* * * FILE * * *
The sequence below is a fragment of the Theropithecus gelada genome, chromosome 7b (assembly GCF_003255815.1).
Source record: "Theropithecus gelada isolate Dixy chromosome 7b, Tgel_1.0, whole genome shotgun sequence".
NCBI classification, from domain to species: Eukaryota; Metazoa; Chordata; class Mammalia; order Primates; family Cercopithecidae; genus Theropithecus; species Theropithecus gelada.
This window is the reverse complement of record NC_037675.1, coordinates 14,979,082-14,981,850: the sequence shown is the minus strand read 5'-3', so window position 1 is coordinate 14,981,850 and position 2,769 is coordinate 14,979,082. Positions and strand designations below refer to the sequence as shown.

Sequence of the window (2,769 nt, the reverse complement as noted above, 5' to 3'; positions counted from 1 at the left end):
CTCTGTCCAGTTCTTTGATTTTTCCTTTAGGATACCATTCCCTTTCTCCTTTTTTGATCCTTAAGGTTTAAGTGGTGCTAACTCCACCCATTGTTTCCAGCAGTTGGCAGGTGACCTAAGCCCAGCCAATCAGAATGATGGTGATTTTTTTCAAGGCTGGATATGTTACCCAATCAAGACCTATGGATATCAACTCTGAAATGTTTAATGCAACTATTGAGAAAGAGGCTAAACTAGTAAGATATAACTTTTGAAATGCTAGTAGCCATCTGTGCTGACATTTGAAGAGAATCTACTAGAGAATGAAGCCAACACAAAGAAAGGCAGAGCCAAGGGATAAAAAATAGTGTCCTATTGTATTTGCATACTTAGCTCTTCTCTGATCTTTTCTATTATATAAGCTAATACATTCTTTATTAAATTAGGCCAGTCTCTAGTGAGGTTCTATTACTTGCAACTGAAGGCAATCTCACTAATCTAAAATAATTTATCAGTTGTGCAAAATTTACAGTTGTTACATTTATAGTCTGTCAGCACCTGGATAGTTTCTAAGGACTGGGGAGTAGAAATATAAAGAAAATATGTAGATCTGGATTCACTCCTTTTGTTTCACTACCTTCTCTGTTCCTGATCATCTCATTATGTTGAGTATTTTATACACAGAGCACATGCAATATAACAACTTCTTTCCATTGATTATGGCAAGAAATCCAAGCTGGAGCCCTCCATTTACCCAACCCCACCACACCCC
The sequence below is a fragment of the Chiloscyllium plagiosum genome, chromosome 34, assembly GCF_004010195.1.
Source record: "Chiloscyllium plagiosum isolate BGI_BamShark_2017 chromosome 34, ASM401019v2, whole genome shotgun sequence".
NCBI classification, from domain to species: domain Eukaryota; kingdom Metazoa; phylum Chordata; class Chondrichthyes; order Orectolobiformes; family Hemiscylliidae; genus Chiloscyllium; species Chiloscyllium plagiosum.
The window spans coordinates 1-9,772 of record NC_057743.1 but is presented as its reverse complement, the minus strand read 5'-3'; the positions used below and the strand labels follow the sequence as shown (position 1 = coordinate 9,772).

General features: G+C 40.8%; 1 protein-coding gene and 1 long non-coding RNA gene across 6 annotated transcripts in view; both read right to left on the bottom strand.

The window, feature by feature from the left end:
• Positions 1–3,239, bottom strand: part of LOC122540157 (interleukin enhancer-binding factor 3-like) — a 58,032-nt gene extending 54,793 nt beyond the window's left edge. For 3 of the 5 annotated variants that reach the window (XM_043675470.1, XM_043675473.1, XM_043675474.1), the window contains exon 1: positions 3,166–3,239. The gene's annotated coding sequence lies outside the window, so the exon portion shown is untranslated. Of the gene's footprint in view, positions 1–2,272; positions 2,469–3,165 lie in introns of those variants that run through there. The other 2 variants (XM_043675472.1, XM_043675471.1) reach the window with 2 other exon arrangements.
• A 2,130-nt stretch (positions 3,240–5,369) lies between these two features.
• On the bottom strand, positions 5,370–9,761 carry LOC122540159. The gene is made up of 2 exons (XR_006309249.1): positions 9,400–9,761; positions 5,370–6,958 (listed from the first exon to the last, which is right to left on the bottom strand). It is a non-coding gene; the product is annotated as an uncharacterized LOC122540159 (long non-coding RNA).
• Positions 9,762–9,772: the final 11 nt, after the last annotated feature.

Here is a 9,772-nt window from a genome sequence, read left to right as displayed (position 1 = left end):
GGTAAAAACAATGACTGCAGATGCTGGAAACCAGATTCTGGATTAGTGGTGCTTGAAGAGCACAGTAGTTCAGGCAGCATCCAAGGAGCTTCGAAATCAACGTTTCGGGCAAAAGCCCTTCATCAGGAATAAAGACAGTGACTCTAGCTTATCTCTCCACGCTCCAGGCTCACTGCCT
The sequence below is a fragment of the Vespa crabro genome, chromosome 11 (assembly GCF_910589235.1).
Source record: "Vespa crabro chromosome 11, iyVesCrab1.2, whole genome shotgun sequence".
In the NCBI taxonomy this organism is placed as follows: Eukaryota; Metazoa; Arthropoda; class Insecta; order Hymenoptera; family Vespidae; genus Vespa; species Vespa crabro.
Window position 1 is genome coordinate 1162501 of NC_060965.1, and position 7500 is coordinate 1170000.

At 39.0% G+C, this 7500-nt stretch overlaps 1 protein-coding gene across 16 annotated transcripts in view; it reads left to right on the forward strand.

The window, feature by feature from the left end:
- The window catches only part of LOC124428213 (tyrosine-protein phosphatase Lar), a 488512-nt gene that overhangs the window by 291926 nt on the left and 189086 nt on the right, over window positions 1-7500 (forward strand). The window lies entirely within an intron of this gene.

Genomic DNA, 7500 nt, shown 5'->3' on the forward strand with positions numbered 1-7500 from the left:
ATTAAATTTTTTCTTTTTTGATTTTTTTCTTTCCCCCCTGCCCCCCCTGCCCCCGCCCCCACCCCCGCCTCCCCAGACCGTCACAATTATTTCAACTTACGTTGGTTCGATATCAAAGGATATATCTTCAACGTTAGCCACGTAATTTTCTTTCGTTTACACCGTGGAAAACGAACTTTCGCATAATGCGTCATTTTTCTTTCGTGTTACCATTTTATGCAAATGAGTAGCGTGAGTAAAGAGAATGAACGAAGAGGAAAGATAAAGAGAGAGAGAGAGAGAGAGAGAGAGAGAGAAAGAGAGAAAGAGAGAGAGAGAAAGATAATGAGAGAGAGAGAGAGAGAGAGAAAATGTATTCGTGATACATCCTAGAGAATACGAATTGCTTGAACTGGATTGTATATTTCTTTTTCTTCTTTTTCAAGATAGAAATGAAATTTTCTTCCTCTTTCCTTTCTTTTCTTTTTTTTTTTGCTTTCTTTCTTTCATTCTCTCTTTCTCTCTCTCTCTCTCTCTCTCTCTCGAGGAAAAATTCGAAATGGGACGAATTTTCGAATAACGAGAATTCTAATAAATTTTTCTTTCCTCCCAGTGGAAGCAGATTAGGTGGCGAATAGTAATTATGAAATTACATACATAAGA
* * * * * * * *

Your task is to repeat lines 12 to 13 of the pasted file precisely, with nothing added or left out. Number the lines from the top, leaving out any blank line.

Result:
The window, feature by feature from the left end:
• Positions 1–3,239, bottom strand: part of LOC122540157 (interleukin enhancer-binding factor 3-like) — a 58,032-nt gene extending 54,793 nt beyond the window's left edge. For 3 of the 5 annotated variants that reach the window (XM_043675470.1, XM_043675473.1, XM_043675474.1), the window contains exon 1: positions 3,166–3,239. The gene's annotated coding sequence lies outside the window, so the exon portion shown is untranslated. Of the gene's footprint in view, positions 1–2,272; positions 2,469–3,165 lie in introns of those variants that run through there. The other 2 variants (XM_043675472.1, XM_043675471.1) reach the window with 2 other exon arrangements.